On the surface, For Honor is a fun multiplayer-focus melee combat game. However, give it more time and you will uncover many of the deep facets at play here revealing a surprisingly deep fighting game that is incredibly hard to put down. While the single-player may not live up to expectations, the multiplayer far exceeds anything you may be expecting.
In For Honor, you choose between three Factions: Knights, Vikings, and Samurai. Each of them have their own set of classes with unique abilities but they can all fall into one of a subset of each other be it attack, defence, speed, or tank. It’s not just reskins of the same four archetypes however as every class feels different and offers something different to each battle meaning you won’t be going up against one of four classes; Rather, each characters brings with it a whole different approach, even depending on which class you choose causing an incredibly deep and rewarding combat system that can feel both frantic and methodical.
The most unique mechanic of For Honor is the three stances you can choose between. This essentially the crux of most battles, reading the position of your enemy, choosing to be defensive or offensive and knowing when to strike. Every 1V1 is intense and rewarding if you win. When an enemy is about to strike, the direction of the swing is highlighted in a red arrow. This gives you the smallest of margins to readjust your stance to block. However, the longer you play and read different classes you can see the body shift and you can prepare the little bit early which can be crucial as it gives you time to plan your move.
The game isn’t just one-strike battles, different classes have multiple combos that are effective in very different ways. Trying to connect with a combo is risky as one well blocked or dodged strike could leave you open to a flurry of attacks. Land with them however and it can be devastating.
Multiplayer is where you are most likely to spend most of your time. This doesn’t mean the single-player campaign should be overlooked, just don’t expect anything with a compelling narrative or epic set pieces. The single-player acts more like a tutorial, teaching you the multiple classes in the different factions as well as the modes on offer in the multiplayer. It lasts a few hours and despite it being fairly underwhelming, you do learn some essential skills to take to the real battlefield online.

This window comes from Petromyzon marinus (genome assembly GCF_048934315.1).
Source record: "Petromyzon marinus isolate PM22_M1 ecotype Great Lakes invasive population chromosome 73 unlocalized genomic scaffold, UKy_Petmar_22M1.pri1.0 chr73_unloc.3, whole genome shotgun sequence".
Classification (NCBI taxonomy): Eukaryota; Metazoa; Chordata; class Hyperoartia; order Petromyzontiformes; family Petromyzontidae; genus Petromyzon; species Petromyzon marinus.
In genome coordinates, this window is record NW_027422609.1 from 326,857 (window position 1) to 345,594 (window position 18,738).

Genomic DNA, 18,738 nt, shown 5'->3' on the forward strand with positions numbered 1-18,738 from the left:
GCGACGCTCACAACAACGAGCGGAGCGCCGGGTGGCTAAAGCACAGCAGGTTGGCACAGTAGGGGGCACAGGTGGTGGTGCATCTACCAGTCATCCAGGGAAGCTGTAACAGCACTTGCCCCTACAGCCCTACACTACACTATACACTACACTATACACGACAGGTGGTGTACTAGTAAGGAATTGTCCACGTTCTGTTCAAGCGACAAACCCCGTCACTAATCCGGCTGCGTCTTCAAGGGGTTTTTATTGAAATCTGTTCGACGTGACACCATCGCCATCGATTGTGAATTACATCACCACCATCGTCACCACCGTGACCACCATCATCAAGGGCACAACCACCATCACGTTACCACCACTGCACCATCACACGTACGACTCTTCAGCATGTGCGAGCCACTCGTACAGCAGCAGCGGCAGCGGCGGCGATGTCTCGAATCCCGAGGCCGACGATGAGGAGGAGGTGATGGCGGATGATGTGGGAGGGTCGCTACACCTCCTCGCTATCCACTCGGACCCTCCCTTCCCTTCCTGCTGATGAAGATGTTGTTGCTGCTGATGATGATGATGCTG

Multiplayer offers variety of modes that all attribute to a map system that sees you select a faction and every match you play it goes towards the push to take over more territories. The faction with the most territories after a certain number of days wins rewards. It’s a neat little incentive to keep you fighting for your squad and not just levelling yourself up.
Every match can also be played against AI opponents so if you do need feel like playing against other players or you just want to try out some new classes without feeling the pressure of battling real players, this offers a great alternative but don’t expect it to be easy. The A.I. combatants are tough, know how to play but don’t feel overly rough. It’s a nice challenge to try some new things. It also contributes to the territory metagame which is a nice plus.
Visually, For Honor is a rather spectacular looking game. Each map feels incredibly detailed and even when action really ramps up with explosions and dozens of A.I. on the screen, the experience feels silky smooth. Even the detail on the armour and weapons is impression and adds a great layer of atmosphere to the whole experience.
For Honor should not be played for its single-player content which isn’t written or performed very well but acts as decent primer. The multiplayer however unfolds in fantastic ways to always reveal more leading to not only one of the most thrilling multiplayers out there but one of the deepest too. You will easily spend dozens of hours with one character and then move onto the next and feel completely fresh again. Following the excellent support Rainbow Six Siege has received from Ubisoft, I’m incredibly excited for the future of For Honor.